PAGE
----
This paper looks at EU expansion through market activity by focussing on the case of British citizens buying property in Bulgaria. The property market at least in the northern-central rural region of the country that is the focus in this work is driven by an attempt to achieve greater security in the context of neoliberal policies that advocate market deregulation and de-prioritise state forms of social provisioning. This creates a 'ready market' for individuals who secure their own futures through the buying (as in the Britons case) and selling (as in the Bulgarian case) of property. Importantly, it is illegal, at present, for foreigners to own land in Bulgaria and thus the present boom provides an example of the dominance of market forces that operate despite state laws designed to regulate market activity. This, the author suggests, is an important dimension of how EU expansion takes place through informal economic activity. Foreign involvement in the property market is also a source of new inequalities arising between citizens of old and new member states.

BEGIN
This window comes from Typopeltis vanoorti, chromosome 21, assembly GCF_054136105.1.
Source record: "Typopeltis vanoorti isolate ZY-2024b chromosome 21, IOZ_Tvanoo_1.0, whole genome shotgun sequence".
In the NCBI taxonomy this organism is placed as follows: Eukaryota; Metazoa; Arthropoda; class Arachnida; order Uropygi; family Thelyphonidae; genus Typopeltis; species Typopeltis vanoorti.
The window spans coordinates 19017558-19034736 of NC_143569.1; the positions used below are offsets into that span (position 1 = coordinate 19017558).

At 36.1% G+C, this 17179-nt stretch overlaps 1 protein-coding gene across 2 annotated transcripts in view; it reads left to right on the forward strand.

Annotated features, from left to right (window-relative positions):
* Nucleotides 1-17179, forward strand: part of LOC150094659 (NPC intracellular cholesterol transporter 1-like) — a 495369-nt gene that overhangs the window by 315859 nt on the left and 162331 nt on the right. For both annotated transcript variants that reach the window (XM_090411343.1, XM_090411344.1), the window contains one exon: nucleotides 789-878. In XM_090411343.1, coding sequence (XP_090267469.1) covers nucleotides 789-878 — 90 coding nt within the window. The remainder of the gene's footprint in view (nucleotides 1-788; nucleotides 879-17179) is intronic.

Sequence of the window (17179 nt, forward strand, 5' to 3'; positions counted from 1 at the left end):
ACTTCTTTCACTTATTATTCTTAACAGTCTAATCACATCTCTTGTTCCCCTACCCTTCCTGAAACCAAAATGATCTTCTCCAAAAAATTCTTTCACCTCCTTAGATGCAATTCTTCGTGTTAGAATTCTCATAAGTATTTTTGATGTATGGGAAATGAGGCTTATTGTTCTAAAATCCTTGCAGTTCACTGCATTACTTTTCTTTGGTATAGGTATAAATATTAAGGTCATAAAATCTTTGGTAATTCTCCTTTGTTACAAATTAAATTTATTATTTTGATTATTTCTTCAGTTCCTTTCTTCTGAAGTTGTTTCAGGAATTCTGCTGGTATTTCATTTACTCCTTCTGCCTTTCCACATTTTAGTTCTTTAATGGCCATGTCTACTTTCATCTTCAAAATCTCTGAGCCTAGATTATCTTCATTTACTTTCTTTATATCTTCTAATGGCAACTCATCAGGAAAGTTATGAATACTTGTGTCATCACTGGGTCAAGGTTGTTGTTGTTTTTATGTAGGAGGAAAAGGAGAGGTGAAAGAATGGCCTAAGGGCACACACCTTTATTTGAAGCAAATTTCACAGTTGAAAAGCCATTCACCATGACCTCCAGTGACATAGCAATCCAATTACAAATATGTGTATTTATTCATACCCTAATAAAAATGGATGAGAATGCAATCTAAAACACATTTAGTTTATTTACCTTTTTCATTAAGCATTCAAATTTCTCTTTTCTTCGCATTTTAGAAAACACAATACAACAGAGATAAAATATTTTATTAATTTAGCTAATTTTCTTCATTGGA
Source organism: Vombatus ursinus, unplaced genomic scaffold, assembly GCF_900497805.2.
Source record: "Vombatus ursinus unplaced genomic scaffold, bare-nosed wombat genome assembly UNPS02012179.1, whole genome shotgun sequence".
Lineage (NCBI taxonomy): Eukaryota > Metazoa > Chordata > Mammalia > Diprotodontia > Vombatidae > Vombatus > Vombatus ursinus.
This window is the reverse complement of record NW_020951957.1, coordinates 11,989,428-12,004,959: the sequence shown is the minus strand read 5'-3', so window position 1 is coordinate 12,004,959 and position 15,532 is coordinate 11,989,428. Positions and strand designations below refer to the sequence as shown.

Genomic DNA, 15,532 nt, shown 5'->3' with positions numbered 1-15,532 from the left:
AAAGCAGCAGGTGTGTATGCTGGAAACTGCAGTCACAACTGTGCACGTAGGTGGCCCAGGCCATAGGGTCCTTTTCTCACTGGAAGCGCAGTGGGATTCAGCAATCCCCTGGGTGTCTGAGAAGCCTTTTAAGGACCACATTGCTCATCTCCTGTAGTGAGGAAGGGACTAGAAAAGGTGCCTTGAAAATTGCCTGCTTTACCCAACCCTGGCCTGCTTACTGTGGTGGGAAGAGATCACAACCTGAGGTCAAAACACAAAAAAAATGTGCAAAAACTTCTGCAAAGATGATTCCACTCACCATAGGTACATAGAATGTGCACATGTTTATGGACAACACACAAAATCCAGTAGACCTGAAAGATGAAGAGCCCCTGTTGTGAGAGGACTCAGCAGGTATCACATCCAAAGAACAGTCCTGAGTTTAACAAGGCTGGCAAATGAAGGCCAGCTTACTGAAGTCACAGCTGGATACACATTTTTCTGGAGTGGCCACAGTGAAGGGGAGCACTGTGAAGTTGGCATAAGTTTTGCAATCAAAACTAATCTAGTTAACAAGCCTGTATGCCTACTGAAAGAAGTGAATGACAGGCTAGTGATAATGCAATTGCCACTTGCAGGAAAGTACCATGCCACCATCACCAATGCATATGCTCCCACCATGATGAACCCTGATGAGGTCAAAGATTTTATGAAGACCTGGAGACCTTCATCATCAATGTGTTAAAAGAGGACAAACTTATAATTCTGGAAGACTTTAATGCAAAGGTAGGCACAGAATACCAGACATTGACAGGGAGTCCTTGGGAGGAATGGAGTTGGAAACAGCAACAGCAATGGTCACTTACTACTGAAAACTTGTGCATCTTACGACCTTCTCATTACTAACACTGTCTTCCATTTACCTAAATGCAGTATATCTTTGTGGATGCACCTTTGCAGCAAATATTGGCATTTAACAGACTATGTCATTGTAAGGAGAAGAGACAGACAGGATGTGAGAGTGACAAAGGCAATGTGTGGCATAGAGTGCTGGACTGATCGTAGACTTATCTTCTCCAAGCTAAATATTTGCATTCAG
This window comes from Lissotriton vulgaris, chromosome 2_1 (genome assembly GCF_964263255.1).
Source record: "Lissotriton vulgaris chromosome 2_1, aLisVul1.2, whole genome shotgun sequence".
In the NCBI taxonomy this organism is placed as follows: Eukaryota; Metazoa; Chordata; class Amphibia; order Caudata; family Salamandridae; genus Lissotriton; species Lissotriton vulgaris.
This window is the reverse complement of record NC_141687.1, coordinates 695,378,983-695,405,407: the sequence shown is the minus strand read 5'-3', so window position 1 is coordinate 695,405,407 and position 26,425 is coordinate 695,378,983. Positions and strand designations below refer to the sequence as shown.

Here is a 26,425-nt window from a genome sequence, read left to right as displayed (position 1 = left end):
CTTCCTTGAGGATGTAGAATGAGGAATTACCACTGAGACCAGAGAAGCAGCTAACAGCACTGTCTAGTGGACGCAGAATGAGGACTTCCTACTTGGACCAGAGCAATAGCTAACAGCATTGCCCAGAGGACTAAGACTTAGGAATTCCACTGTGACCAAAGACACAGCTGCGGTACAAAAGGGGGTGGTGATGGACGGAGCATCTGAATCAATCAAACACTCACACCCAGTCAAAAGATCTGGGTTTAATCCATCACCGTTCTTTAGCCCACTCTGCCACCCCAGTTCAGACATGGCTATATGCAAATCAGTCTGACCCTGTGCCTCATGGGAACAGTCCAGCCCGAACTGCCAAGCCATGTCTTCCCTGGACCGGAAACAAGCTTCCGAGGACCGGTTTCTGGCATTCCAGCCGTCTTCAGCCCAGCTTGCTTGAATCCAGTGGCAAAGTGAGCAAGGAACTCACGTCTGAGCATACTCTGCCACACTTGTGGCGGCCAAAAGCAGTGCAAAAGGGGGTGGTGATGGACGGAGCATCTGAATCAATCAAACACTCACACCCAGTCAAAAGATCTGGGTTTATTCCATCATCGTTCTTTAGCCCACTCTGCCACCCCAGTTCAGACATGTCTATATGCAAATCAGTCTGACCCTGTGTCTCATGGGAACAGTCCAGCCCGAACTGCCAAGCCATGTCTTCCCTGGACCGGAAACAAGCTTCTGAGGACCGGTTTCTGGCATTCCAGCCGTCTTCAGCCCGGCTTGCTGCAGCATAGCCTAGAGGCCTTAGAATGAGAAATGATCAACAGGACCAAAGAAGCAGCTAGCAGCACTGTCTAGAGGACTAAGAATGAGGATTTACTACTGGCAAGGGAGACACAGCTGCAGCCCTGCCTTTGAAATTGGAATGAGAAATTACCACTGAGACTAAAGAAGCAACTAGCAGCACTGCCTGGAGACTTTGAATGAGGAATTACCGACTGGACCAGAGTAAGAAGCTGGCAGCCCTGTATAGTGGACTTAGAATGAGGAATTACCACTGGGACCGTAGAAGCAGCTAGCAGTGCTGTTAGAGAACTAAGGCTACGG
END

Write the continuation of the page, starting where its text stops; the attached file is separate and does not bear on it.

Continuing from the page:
D. Kaneff, Centre for Russian and East European Studies, University of Birmingham, Edgbaston, Birmingham B15 2TT, United Kingdom
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